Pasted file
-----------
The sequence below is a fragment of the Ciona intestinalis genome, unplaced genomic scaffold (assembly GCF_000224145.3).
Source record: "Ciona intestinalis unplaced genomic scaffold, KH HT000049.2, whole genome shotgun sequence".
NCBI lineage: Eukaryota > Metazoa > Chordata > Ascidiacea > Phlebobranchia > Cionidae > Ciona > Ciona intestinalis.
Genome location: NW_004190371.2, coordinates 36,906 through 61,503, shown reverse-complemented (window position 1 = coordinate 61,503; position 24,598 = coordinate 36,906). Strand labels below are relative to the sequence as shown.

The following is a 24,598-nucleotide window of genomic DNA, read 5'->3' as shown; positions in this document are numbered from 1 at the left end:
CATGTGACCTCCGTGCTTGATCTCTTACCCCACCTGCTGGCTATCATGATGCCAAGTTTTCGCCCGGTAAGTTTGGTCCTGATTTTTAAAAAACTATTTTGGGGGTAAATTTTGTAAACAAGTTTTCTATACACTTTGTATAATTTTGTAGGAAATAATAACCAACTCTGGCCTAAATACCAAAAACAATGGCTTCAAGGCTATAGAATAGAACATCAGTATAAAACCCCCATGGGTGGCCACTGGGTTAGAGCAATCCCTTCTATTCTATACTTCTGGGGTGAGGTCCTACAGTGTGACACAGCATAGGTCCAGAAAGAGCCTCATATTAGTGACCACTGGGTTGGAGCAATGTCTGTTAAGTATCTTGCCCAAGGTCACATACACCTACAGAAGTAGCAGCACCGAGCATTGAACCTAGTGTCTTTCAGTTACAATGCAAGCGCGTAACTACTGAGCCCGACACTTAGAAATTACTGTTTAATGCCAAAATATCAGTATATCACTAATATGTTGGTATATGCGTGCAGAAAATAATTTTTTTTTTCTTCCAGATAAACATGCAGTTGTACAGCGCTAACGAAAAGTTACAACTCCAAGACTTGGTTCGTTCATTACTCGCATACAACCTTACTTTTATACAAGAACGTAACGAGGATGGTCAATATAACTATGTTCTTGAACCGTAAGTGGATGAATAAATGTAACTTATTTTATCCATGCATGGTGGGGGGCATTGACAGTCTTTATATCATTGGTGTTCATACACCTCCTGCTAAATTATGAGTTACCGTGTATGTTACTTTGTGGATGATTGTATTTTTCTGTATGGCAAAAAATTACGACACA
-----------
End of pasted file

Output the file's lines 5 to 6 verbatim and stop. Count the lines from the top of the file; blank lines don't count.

The following is a 24,598-nucleotide window of genomic DNA, read 5'->3' as shown; positions in this document are numbered from 1 at the left end:
CATGTGACCTCCGTGCTTGATCTCTTACCCCACCTGCTGGCTATCATGATGCCAAGTTTTCGCCCGGTAAGTTTGGTCCTGATTTTTAAAAAACTATTTTGGGGGTAAATTTTGTAAACAAGTTTTCTATACACTTTGTATAATTTTGTAGGAAATAATAACCAACTCTGGCCTAAATACCAAAAACAATGGCTTCAAGGCTATAGAATAGAACATCAGTATAAAACCCCCATGGGTGGCCACTGGGTTAGAGCAATCCCTTCTATTCTATACTTCTGGGGTGAGGTCCTACAGTGTGACACAGCATAGGTCCAGAAAGAGCCTCATATTAGTGACCACTGGGTTGGAGCAATGTCTGTTAAGTATCTTGCCCAAGGTCACATACACCTACAGAAGTAGCAGCACCGAGCATTGAACCTAGTGTCTTTCAGTTACAATGCAAGCGCGTAACTACTGAGCCCGACACTTAGAAATTACTGTTTAATGCCAAAATATCAGTATATCACTAATATGTTGGTATATGCGTGCAGAAAATAATTTTTTTTTTCTTCCAGATAAACATGCAGTTGTACAGCGCTAACGAAAAGTTACAACTCCAAGACTTGGTTCGTTCATTACTCGCATACAACCTTACTTTTATACAAGAACGTAACGAGGATGGTCAATATAACTATGTTCTTGAACCGTAAGTGGATGAATAAATGTAACTTATTTTATCCATGCATGGTGGGGGGCATTGACAGTCTTTATATCATTGGTGTTCATACACCTCCTGCTAAATTATGAGTTACCGTGTATGTTACTTTGTGGATGATTGTATTTTTCTGTATGGCAAAAAATTACGACACA